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solipsys.co.uk

A short time ago someone posted[0] about just how big 52! is, so I thought I’d share this little nugget

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Here’s the trick I would use if I needed to calculate a factorial and didn’t have a computer on hand. It has a powers of 2 bias, so lg x refers to the base-2 logarithm.

7! = 5040 ~ 2^12

lg 8 + lg 9 + ... lg 15 has 8 terms of “about 3.5”, so is about 2^28. lg 16 + ... lg 31 has 16 terms of “about 4.5”, so it’s about 2^72. lg 32 + ... lg 52 has 21 terms of “about 5.33”, so it’s about 2^112.

So you get a total of around 2^224. The actual answer is 2^225.56..., so it’s not bad for an approximation can be done on a bus without a calculator.

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Actual error bound?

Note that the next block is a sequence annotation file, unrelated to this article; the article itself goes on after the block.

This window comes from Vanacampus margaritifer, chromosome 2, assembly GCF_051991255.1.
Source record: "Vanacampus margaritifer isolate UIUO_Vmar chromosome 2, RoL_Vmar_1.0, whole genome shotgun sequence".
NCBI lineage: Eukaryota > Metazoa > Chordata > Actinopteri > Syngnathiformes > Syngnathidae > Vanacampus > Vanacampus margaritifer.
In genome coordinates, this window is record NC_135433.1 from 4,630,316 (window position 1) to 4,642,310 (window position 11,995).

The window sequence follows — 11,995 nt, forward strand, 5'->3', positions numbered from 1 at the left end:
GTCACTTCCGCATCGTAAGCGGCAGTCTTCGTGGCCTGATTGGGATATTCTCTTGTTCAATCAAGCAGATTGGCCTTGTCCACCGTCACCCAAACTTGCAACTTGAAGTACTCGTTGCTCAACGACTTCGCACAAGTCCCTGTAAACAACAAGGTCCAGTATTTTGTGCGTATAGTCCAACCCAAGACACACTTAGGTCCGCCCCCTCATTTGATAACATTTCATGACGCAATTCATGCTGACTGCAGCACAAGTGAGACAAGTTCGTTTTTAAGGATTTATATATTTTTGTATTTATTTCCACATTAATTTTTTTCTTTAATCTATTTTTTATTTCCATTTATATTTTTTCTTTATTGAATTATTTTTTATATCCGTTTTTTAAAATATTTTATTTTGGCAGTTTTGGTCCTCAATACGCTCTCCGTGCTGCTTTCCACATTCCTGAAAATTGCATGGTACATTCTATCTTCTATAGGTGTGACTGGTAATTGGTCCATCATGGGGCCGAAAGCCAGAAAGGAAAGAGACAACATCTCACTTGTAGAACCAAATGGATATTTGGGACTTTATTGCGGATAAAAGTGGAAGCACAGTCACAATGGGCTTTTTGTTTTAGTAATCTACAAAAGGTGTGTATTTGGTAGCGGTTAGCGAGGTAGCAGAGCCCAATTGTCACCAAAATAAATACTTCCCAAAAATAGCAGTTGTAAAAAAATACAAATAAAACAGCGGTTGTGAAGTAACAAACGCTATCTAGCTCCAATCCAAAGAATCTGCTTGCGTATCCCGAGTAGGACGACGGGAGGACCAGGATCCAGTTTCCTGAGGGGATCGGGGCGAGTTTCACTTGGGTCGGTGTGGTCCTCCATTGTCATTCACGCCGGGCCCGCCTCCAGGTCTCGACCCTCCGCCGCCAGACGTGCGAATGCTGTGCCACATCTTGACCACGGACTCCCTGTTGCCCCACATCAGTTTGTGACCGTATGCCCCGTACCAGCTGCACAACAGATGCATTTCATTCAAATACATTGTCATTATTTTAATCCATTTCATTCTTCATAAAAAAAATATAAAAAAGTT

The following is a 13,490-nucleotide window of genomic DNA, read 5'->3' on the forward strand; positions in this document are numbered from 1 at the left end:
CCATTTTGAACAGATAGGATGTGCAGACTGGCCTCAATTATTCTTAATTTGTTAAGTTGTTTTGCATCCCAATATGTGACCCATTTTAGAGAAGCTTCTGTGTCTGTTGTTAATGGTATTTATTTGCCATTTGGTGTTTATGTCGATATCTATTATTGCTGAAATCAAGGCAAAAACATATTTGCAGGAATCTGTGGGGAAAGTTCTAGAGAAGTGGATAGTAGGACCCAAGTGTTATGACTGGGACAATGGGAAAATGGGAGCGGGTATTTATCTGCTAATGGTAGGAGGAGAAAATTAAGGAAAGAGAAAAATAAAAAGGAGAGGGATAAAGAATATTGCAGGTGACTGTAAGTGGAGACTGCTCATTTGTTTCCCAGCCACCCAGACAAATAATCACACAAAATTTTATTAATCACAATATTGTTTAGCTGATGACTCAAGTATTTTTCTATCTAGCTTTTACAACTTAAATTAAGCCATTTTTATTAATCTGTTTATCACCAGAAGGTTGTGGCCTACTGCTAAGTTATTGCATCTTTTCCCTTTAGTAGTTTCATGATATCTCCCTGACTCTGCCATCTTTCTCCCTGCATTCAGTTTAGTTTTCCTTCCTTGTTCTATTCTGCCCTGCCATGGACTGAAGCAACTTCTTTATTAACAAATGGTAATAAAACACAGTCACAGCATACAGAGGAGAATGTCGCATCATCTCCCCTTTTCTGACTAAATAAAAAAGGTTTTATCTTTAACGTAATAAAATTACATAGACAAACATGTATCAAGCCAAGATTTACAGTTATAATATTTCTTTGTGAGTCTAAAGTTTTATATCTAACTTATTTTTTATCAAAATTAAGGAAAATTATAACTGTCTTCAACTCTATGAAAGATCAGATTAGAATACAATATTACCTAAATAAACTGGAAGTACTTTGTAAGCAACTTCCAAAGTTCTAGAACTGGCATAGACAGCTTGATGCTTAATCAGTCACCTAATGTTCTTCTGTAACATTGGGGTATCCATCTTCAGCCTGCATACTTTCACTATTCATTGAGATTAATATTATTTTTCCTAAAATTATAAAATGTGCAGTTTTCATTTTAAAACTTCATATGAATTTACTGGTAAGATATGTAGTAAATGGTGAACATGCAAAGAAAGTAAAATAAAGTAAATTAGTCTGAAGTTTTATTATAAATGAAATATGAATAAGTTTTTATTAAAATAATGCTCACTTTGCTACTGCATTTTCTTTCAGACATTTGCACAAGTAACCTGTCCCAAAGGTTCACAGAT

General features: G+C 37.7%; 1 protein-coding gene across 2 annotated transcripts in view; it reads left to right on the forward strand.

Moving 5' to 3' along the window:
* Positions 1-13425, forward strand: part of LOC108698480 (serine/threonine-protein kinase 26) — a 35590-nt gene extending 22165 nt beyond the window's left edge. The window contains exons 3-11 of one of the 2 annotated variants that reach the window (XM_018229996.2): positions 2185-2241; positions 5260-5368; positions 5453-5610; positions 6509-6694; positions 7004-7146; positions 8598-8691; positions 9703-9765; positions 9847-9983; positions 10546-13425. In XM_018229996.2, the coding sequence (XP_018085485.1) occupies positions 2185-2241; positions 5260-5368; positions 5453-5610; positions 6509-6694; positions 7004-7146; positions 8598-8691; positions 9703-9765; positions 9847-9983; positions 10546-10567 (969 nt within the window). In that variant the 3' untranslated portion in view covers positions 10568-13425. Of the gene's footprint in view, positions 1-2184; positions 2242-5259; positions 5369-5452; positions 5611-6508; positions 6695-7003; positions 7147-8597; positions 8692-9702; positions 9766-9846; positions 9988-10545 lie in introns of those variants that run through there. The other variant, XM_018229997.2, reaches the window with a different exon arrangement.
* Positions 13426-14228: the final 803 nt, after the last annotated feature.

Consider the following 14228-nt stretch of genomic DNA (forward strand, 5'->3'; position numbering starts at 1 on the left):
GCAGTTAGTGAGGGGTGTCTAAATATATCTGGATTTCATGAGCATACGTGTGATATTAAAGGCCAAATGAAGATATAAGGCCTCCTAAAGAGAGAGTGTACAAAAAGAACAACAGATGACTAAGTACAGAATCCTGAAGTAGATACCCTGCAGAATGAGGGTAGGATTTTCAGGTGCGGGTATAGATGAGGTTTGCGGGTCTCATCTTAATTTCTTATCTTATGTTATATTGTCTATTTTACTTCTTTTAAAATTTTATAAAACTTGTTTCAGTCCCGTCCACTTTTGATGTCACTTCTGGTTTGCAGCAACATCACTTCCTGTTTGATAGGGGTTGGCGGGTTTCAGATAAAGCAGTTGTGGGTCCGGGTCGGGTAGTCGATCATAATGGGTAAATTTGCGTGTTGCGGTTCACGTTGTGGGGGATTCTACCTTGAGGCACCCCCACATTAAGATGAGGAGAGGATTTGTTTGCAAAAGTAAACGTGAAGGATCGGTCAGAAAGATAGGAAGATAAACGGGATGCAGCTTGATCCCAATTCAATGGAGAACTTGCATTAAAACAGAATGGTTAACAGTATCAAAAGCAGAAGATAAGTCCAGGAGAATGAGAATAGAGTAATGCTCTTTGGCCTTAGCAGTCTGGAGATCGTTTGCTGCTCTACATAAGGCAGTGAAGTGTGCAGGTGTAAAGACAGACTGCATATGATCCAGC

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Someone else has taken the title literally and computed the error when you divide by 3000 instead of (54x53). However, that’s not the point of the article.

You can get a handle on the error in the article by identifying all the approximations and estimating from there. I’ll be doing that in a follow-up, but the main error comes from using e ~ 2.7. It’s closer to 2.72. That error is about 0.7%. When we raise to the power of 54 that gives an error of about 40% to 50%.

But that is offset by the approximation that 2^10 ~ 10^3, and raising that to the power of 5. It’s an interesting and useful exercise to refine the original by chasing down estimate of the errors. I might do that in a follow-up post.

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By the definition of factorial as 1×2×…×n, you can get 52! exactly if you divide 54! by 53×54=2862. If you divide by the approximation 3000 instead of 2862, the result is exactly 95.4% of 52!.

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There’s a great deal more approximation being done than just 3000 ~ 2862. The calculation of 54! is itself very approximate.

Anyway, now that I’m back at my laptop: (10^68 - 52!) / 52! ~ 0.24.

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I really hope you understand that that’s not the point of the article.